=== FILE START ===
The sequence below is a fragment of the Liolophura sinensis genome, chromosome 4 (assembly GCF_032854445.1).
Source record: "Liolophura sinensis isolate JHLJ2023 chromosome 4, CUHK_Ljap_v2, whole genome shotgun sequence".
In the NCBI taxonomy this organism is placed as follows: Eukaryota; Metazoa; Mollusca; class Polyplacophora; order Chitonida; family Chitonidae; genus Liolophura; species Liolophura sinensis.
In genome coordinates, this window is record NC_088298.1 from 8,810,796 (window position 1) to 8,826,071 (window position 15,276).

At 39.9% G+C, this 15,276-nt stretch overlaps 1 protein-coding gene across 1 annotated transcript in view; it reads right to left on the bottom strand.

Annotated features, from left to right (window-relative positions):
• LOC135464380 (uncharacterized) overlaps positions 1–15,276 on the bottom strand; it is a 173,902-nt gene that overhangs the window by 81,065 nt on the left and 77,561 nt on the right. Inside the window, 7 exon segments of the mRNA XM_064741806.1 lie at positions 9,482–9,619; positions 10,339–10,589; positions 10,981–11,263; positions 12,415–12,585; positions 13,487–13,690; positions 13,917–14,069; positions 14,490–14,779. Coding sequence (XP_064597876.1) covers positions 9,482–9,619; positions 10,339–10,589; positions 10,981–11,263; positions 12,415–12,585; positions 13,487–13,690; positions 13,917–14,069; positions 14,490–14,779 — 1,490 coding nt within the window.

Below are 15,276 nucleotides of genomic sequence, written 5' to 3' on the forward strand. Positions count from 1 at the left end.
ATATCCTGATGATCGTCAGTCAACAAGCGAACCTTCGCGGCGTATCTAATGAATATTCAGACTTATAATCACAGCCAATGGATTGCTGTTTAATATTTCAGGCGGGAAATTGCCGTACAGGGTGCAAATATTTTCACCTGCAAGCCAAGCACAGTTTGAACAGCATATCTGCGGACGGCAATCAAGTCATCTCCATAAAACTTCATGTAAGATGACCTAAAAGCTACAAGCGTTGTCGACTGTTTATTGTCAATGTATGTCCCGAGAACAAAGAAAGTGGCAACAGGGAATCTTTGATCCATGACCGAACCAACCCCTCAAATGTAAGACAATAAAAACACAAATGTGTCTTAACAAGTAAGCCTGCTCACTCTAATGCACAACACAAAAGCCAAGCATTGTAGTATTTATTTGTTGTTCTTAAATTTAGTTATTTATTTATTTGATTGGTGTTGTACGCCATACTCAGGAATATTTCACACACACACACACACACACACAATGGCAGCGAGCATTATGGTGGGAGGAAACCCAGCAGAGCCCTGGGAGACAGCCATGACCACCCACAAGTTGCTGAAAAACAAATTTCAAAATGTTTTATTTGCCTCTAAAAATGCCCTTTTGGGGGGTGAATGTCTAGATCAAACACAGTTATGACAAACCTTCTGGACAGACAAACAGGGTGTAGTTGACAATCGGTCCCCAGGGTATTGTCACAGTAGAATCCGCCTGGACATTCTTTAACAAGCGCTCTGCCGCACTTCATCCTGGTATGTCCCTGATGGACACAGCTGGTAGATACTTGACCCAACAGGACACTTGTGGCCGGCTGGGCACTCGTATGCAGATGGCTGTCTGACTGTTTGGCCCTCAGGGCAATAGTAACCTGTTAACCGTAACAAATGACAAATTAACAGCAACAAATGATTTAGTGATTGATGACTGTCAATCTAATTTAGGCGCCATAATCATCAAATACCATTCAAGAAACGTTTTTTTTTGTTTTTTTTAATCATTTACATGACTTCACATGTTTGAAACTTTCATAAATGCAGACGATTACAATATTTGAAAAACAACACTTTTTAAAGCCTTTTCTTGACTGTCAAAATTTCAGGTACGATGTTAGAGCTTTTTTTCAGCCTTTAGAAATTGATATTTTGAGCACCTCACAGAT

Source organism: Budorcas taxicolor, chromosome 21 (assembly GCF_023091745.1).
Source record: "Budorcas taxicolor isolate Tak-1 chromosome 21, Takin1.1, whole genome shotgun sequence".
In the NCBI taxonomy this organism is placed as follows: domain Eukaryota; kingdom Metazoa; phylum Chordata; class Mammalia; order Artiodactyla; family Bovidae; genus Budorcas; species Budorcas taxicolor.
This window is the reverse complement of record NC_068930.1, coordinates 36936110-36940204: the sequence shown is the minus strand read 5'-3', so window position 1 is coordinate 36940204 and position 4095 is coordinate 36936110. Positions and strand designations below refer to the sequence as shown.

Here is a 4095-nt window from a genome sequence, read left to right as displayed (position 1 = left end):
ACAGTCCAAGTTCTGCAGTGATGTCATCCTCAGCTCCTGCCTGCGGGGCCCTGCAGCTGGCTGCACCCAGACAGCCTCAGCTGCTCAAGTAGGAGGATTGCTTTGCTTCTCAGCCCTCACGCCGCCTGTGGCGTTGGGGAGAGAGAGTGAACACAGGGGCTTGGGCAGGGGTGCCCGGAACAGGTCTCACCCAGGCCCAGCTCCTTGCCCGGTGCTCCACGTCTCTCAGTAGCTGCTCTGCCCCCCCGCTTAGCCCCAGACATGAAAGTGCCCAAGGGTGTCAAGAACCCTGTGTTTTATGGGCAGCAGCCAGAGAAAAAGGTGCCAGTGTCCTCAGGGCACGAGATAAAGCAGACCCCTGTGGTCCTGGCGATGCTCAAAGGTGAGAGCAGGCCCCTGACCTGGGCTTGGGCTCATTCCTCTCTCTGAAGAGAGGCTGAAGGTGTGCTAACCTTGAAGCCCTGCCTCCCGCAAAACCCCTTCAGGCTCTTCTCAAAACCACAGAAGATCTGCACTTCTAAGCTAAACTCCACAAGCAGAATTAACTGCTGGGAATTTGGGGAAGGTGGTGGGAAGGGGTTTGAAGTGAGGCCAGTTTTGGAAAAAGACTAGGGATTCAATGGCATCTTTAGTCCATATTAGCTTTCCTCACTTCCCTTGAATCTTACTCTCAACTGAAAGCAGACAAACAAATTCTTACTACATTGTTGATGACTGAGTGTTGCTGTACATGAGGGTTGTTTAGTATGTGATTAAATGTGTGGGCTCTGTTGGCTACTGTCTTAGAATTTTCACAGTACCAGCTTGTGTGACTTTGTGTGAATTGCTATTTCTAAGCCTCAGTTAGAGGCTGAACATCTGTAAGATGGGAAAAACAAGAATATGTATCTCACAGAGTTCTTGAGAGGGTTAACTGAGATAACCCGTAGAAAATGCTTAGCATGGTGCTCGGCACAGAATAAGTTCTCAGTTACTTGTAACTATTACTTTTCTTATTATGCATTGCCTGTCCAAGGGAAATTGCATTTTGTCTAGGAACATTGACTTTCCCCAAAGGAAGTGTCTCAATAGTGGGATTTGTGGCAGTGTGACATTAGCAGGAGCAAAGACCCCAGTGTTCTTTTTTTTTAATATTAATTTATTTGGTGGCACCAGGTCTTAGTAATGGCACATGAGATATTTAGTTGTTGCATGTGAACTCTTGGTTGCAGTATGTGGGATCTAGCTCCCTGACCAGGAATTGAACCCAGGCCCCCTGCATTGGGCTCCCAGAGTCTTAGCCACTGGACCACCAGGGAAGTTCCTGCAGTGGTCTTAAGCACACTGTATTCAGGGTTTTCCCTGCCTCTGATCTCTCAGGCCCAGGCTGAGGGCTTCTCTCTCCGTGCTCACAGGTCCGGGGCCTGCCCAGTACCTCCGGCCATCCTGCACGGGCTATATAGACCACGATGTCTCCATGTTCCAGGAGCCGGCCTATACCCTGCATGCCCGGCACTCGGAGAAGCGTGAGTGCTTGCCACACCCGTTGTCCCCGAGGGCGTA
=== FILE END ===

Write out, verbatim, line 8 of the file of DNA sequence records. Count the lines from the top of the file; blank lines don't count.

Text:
Below are 15,276 nucleotides of genomic sequence, written 5' to 3' on the forward strand. Positions count from 1 at the left end.